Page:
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Auto show worker Fred Quinn cleans the outside of a General Motor's 2014 Silverado pickup truck at Cobo Center in advance of media preview days of the North American International Auto show in Detroit, Michigan January 12, 2013. The Detroit Three auto makers, which downsized dramatically by closing dozens of factories during the 1990s and 2000s, are almost reaching the point where they need to open new vehicle assembly plants. (REBECCA COOK/REUTERS)
Auto show worker Fred Quinn cleans the outside of a General Motor's 2014 Silverado pickup truck at Cobo Center in advance of media preview days of the North American International Auto show in Detroit, Michigan January 12, 2013. The Detroit Three auto makers, which downsized dramatically by closing dozens of factories during the 1990s and 2000s, are almost reaching the point where they need to open new vehicle assembly plants. (REBECCA COOK/REUTERS)

Auto making

As international auto show begins, Detroit Three near capacity Add to ...

The Detroit Three auto makers, which downsized dramatically by closing dozens of factories during the 1990s and 2000s, are almost reaching the point where they need to open new vehicle assembly plants.

While they report healthy profits because of deep cost cuts made during the downsizing and what is now a solid recovery in North American sales, Chrysler Group LLC, Ford Motor Co. and General Motors Co., are staring at analysts’ forecasts for an even more robust market later in the decade.

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If those predictions are borne out, the three companies will be prowling for new sites for plants to build cars, trucks and crossover vehicles. At the moment, the strength of the recovery means plenty of overtime for auto workers in Canada and the creation of jobs at a Ford plant in Oakville, Ont., that have been offered to workers laid off from other Ford plants during the downturn.

“We are getting close in North America to our full capacity,” said Joe Hinrichs, Ford Motor Co.’s Americas division President. “We’re looking forward to continued growth especially in the U.S. auto industry [which] could drive some further need for capacity.”

That doesn’t mean Ford is hastening to build new plants, Mr. Hinrichs cautioned, because there is still some nervousness about the global economy and Ford has several factories where the work force can be expanded to three shifts from the current two.

Chrysler has quietly taken steps toward increasing capacity, although not yet on the vehicle assembly side of the business. The company has purchased an empty factory in Tipton County, Ind., that is expected to produce transmissions.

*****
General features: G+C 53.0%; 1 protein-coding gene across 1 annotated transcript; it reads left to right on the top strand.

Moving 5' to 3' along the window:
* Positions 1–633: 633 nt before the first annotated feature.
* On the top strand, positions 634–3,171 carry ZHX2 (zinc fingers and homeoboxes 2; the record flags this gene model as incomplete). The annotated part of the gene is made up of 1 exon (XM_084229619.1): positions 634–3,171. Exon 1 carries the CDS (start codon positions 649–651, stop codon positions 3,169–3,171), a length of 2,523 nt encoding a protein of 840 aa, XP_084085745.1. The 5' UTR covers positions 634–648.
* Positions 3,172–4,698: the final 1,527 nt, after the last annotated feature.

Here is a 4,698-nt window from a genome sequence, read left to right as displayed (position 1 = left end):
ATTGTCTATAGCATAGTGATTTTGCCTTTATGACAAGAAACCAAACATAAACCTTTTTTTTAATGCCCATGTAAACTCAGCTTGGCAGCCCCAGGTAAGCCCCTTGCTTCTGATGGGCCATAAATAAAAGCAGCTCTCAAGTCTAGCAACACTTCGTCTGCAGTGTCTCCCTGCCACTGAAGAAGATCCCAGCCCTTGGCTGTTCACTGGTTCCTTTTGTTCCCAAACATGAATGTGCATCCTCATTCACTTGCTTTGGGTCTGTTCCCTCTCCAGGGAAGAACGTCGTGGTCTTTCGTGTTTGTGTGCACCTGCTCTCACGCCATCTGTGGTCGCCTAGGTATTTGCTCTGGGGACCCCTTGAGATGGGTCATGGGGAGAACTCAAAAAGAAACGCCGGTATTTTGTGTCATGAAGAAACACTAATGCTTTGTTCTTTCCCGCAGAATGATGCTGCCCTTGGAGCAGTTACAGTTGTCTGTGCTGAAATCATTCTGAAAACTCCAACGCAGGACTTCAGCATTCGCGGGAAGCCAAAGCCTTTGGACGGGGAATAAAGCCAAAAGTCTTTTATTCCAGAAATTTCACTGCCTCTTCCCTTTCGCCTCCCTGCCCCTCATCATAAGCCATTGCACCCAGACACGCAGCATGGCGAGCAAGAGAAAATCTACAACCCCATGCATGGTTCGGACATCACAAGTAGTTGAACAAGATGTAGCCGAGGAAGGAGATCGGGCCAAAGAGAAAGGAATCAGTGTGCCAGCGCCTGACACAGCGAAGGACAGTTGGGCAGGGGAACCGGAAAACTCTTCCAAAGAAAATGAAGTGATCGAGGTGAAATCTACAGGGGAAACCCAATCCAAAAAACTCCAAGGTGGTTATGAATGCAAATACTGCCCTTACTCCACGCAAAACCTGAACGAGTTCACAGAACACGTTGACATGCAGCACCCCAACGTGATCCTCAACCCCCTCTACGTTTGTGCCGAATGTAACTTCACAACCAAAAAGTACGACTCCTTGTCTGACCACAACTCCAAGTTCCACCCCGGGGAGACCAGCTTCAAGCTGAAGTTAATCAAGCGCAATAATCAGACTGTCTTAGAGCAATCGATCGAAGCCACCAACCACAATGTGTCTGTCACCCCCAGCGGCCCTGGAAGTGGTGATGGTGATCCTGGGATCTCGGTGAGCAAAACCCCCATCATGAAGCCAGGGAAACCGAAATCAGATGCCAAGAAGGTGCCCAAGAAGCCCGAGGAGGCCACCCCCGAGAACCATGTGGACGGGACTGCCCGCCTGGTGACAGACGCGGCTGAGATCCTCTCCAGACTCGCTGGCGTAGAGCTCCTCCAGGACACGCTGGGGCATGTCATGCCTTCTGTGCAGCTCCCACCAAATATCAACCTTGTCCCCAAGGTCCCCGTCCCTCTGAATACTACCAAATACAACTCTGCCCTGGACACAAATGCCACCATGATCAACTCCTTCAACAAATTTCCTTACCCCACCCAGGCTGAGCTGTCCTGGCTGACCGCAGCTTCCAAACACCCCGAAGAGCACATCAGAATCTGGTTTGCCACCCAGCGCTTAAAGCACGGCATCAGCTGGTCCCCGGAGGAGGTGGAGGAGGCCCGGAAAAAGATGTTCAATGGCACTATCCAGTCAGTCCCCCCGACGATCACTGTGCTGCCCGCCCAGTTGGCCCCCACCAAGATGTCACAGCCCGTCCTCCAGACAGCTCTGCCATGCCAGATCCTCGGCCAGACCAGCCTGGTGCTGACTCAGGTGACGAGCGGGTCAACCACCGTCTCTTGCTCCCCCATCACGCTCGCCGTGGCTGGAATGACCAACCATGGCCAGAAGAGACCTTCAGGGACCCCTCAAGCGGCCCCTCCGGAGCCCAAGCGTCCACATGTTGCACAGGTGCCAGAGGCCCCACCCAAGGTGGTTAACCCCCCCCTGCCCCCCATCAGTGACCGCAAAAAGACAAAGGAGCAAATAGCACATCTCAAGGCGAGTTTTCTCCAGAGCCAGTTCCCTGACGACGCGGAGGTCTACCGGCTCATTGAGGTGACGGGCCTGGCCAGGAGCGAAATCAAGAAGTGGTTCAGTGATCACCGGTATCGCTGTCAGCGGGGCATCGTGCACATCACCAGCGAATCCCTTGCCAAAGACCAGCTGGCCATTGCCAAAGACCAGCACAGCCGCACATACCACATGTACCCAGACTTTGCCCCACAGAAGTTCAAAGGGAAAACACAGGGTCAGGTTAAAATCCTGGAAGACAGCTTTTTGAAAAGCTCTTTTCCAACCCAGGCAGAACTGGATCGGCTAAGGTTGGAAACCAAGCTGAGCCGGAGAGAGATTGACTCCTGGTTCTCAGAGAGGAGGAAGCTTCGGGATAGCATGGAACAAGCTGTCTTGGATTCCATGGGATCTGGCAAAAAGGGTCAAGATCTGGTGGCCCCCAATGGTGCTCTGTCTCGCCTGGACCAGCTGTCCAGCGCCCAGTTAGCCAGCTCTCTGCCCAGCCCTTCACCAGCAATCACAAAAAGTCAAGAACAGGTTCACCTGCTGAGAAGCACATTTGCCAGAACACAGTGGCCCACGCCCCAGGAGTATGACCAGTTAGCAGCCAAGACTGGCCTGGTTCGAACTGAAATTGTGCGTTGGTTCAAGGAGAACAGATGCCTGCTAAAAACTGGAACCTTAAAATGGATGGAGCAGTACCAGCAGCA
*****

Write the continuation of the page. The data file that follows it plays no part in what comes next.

“This is the first example we’ve seen of new bricks and mortar” since the recession, said Kim Hill, director of sustainability and economic development standards of the Center for Automotive Research, an industry think tank in Ann Arbor, Mich.

The increase of 14 per cent in U.S. sales last year to 14.5 million vehicles has the industry in a positive mood as the North American International Auto Show opens in Detroit on Monday.

Analysts are forecasting an even better year this year and a further improvement in 2014 and beyond.

“We expect the SAAR [seasonally adjusted annual rate] to get back to and eventually surpass its prior peak level of 17 million units around 2015-16, as significant amounts of pent-up demand is unleashed,” auto analysts from Wall Street firm Morgan Stanley said in a report last week.

Such positive forecasts underpin the view that the Detroit Three will need to add factories later this decade.

The typical measure of an assembly plant’s capacity is two shifts of workers who build vehicles for eight hours a day.

But Ford has added third shifts or third crews to several of its plants, which has pushed its capacity utilization well above 100 per cent. Jim Tetreault, Ford’s vice-president of North American manufacturing, said in November that the company’s plants were running on average at 114 per cent of capacity.

In the middle of 2012, Chrysler and GM were also in the 100-per-cent range, said Ron Harbour, senior partner in charge of global automotive manufacturing for consulting firm Oliver Wyman. At the same time, about 40 per cent of the three companies’ plants in North America were running on three shifts or with three crews that kept plants running for 120 hours a week instead of 80.

“We’ve never seen it that high,” said Mr. Harbour, who believes the companies will squeeze every possible vehicle out of existing plants before adding capacity.

“The general philosophy is more with less. So they will add more shifts, they will run overtime, they will do everything before they reopen a plant or build a new plant,” he said.

That lesson was learned before and during the recession and the auto industry crisis of 2008-2009.

In 2007, the last year before the crisis, the three companies had capacity to build 10.53 million vehicles, but assembled just 9.14 million. That excess capacity was the equivalent of more than five assembly plants.

Chrysler and GM operated at 88 per cent of capacity that year, while Ford’s plants ran at 84 per cent.

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